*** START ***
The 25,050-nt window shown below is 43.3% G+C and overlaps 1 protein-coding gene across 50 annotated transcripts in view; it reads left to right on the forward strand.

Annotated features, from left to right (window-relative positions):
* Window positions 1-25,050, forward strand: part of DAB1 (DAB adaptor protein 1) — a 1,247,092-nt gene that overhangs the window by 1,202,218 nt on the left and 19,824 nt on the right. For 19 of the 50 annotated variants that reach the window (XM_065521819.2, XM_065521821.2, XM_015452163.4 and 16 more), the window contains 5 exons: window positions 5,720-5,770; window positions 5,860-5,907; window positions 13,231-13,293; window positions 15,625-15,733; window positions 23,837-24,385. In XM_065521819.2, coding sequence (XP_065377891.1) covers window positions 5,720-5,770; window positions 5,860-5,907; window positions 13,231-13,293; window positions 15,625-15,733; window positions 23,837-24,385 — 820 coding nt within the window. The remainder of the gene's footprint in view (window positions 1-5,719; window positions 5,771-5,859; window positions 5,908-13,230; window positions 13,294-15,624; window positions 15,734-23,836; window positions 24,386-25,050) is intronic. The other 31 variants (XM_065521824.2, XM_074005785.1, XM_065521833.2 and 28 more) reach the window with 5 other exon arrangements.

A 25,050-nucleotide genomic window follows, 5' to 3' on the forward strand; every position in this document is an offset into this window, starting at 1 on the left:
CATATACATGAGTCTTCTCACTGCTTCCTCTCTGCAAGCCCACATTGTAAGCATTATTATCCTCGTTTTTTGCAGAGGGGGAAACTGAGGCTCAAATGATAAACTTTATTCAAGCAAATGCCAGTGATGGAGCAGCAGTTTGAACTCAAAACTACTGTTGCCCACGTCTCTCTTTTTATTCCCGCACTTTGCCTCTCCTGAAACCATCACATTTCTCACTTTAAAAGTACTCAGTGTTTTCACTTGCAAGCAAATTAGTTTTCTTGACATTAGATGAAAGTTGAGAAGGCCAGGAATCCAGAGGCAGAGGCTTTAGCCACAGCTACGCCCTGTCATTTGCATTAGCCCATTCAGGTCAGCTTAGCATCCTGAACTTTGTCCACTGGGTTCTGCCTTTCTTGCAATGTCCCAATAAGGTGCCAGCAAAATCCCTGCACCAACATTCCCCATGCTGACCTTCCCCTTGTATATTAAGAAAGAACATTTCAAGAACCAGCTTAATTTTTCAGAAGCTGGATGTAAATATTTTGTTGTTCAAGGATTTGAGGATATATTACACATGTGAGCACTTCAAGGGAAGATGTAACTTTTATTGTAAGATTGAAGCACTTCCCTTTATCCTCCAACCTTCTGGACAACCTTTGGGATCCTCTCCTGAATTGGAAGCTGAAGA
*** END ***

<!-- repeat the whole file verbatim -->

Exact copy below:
The 25,050-nt window shown below is 43.3% G+C and overlaps 1 protein-coding gene across 50 annotated transcripts in view; it reads left to right on the forward strand.

Annotated features, from left to right (window-relative positions):
* Window positions 1-25,050, forward strand: part of DAB1 (DAB adaptor protein 1) — a 1,247,092-nt gene that overhangs the window by 1,202,218 nt on the left and 19,824 nt on the right. For 19 of the 50 annotated variants that reach the window (XM_065521819.2, XM_065521821.2, XM_015452163.4 and 16 more), the window contains 5 exons: window positions 5,720-5,770; window positions 5,860-5,907; window positions 13,231-13,293; window positions 15,625-15,733; window positions 23,837-24,385. In XM_065521819.2, coding sequence (XP_065377891.1) covers window positions 5,720-5,770; window positions 5,860-5,907; window positions 13,231-13,293; window positions 15,625-15,733; window positions 23,837-24,385 — 820 coding nt within the window. The remainder of the gene's footprint in view (window positions 1-5,719; window positions 5,771-5,859; window positions 5,908-13,230; window positions 13,294-15,624; window positions 15,734-23,836; window positions 24,386-25,050) is intronic. The other 31 variants (XM_065521824.2, XM_074005785.1, XM_065521833.2 and 28 more) reach the window with 5 other exon arrangements.

A 25,050-nucleotide genomic window follows, 5' to 3' on the forward strand; every position in this document is an offset into this window, starting at 1 on the left:
CATATACATGAGTCTTCTCACTGCTTCCTCTCTGCAAGCCCACATTGTAAGCATTATTATCCTCGTTTTTTGCAGAGGGGGAAACTGAGGCTCAAATGATAAACTTTATTCAAGCAAATGCCAGTGATGGAGCAGCAGTTTGAACTCAAAACTACTGTTGCCCACGTCTCTCTTTTTATTCCCGCACTTTGCCTCTCCTGAAACCATCACATTTCTCACTTTAAAAGTACTCAGTGTTTTCACTTGCAAGCAAATTAGTTTTCTTGACATTAGATGAAAGTTGAGAAGGCCAGGAATCCAGAGGCAGAGGCTTTAGCCACAGCTACGCCCTGTCATTTGCATTAGCCCATTCAGGTCAGCTTAGCATCCTGAACTTTGTCCACTGGGTTCTGCCTTTCTTGCAATGTCCCAATAAGGTGCCAGCAAAATCCCTGCACCAACATTCCCCATGCTGACCTTCCCCTTGTATATTAAGAAAGAACATTTCAAGAACCAGCTTAATTTTTCAGAAGCTGGATGTAAATATTTTGTTGTTCAAGGATTTGAGGATATATTACACATGTGAGCACTTCAAGGGAAGATGTAACTTTTATTGTAAGATTGAAGCACTTCCCTTTATCCTCCAACCTTCTGGACAACCTTTGGGATCCTCTCCTGAATTGGAAGCTGAAGA